THE PROBLEMS of aphakic vision have plagued the cataract patient and the ophthalmologist for a long time. Much has been written on the subject which need not be reviewed here. In 19341 Cowan discussed the problem, and Kirby2 has summarized it well in his text. The subjective sensations were strongly emphasized in a recent dramatic anonymous editorial.3
In addition to the ordinary problems of aphakic vision, those posed by the patient with unilateral aphakia and an essentially normal fellow eye seem so great that many ophthalmologists have opposed operation on monocular cataracts.
The recent successful introduction of intraocular acrylic prostheses* has rekindled interest in this entire question. Optically, the new technique would appear to be the most nearly ideal arrangement, particularly for the patient with monocular aphakia. It is not our province to assess the practical risks of such an operation, nor can we, or any one,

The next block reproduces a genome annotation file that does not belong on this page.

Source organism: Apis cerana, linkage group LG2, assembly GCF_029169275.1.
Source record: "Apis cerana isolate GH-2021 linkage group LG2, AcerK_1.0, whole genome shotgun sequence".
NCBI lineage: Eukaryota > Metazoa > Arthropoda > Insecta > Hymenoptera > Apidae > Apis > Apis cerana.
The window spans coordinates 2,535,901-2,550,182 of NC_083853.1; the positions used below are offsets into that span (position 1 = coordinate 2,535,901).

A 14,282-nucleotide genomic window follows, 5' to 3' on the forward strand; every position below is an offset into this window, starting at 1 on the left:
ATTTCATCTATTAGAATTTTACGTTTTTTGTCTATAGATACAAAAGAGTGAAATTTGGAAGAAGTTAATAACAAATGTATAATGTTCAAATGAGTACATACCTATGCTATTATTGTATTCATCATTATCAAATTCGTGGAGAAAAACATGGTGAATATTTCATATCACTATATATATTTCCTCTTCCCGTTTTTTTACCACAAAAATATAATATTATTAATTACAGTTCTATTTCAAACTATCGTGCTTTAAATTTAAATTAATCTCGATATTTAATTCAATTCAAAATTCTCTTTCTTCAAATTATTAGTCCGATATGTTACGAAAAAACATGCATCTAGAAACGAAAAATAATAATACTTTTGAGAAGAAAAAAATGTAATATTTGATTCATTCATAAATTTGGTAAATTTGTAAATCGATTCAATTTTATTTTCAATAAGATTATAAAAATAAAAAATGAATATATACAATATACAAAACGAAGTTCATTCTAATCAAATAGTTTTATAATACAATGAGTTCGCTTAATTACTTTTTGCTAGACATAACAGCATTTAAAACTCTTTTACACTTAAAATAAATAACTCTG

CONSTANTINE EF, McLEAN JM. CONTACT LENSES IN APHAKIA. AMA Arch Ophthalmol. 1954;51(2):212–215. doi:10.1001/archopht.1954.00920040214008
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